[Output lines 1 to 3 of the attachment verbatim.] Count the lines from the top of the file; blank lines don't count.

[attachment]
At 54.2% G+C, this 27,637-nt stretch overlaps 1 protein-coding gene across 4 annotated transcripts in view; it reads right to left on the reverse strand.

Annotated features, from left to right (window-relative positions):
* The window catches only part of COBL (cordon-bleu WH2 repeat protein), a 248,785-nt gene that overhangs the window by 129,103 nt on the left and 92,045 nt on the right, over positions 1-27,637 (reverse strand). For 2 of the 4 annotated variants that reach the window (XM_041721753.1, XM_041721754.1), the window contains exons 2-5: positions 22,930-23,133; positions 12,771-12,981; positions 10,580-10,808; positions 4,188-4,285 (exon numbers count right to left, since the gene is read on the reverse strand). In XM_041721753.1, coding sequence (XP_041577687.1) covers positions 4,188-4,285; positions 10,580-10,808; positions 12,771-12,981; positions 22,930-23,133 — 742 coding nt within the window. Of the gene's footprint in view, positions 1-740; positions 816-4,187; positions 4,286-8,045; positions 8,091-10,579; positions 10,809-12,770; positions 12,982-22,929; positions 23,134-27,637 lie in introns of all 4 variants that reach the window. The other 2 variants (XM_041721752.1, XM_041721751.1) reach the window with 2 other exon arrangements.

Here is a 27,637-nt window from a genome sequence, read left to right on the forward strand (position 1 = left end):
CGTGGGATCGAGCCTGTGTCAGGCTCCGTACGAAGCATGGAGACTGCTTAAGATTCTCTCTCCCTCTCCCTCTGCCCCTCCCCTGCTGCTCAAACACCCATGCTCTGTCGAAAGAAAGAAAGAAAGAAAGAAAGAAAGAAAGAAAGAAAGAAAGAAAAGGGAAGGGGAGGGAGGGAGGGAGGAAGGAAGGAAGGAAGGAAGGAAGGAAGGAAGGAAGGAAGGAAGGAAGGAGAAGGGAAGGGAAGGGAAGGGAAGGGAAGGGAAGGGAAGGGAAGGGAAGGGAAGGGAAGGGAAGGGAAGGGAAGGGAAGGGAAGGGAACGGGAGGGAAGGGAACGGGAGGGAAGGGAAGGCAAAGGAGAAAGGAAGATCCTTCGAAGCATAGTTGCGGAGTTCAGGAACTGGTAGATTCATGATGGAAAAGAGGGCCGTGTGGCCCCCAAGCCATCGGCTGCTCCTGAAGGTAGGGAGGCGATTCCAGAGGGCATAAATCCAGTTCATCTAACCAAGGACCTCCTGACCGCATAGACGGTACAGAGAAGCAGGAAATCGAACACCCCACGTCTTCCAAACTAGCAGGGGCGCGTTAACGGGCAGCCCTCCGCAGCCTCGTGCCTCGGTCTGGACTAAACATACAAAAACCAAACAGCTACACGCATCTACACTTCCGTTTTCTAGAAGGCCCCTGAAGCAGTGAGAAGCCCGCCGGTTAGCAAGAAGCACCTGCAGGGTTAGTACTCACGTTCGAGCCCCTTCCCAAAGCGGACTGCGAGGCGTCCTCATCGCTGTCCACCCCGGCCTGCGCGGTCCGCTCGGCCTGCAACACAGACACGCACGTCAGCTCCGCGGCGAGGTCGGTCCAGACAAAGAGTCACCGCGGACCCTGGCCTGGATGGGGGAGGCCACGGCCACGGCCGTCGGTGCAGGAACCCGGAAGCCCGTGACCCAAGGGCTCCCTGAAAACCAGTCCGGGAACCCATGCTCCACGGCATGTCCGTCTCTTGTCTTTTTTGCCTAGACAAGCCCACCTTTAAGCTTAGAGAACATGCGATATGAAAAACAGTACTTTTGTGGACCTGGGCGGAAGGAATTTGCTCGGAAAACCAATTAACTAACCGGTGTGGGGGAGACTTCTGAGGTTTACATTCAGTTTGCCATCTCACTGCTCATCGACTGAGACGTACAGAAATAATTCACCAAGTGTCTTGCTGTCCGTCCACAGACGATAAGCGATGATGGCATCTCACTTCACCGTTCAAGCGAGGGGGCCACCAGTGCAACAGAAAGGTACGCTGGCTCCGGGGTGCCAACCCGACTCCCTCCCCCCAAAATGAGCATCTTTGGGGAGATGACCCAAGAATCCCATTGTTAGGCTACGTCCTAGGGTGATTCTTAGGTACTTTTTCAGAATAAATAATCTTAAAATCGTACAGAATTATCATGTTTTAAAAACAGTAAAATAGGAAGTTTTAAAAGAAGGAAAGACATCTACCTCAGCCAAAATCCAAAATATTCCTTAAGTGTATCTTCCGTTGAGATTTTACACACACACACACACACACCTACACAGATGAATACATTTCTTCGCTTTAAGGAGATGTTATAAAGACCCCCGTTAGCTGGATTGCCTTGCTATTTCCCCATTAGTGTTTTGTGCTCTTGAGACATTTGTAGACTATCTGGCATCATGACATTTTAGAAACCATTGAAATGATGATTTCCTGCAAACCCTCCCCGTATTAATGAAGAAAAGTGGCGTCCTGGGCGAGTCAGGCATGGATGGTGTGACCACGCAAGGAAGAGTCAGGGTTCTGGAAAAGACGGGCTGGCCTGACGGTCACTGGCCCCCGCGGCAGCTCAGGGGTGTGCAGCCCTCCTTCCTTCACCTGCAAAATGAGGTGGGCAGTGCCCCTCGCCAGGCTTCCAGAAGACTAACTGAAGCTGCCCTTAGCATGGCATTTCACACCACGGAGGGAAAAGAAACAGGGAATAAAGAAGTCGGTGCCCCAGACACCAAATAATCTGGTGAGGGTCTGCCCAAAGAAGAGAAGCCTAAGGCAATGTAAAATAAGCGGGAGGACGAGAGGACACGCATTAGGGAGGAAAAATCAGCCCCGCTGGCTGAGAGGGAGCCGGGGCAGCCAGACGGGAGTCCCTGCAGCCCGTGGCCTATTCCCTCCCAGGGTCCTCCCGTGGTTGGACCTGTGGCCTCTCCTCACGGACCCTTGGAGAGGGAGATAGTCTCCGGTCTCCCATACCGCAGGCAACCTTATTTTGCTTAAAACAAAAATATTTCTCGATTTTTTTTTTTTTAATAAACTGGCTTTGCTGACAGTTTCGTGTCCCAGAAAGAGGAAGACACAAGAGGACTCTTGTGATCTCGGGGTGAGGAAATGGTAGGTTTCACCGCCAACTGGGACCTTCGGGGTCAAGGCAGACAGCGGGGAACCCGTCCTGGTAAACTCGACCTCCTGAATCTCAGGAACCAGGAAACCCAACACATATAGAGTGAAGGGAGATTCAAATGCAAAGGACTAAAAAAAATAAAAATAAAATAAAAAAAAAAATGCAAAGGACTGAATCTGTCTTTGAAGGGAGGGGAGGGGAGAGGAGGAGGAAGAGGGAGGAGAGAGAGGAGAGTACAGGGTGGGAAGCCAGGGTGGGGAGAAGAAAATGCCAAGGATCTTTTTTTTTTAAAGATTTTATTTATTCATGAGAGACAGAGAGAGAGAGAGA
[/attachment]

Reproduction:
At 54.2% G+C, this 27,637-nt stretch overlaps 1 protein-coding gene across 4 annotated transcripts in view; it reads right to left on the reverse strand.

Annotated features, from left to right (window-relative positions):
* The window catches only part of COBL (cordon-bleu WH2 repeat protein), a 248,785-nt gene that overhangs the window by 129,103 nt on the left and 92,045 nt on the right, over positions 1-27,637 (reverse strand). For 2 of the 4 annotated variants that reach the window (XM_041721753.1, XM_041721754.1), the window contains exons 2-5: positions 22,930-23,133; positions 12,771-12,981; positions 10,580-10,808; positions 4,188-4,285 (exon numbers count right to left, since the gene is read on the reverse strand). In XM_041721753.1, coding sequence (XP_041577687.1) covers positions 4,188-4,285; positions 10,580-10,808; positions 12,771-12,981; positions 22,930-23,133 — 742 coding nt within the window. Of the gene's footprint in view, positions 1-740; positions 816-4,187; positions 4,286-8,045; positions 8,091-10,579; positions 10,809-12,770; positions 12,982-22,929; positions 23,134-27,637 lie in introns of all 4 variants that reach the window. The other 2 variants (XM_041721752.1, XM_041721751.1) reach the window with 2 other exon arrangements.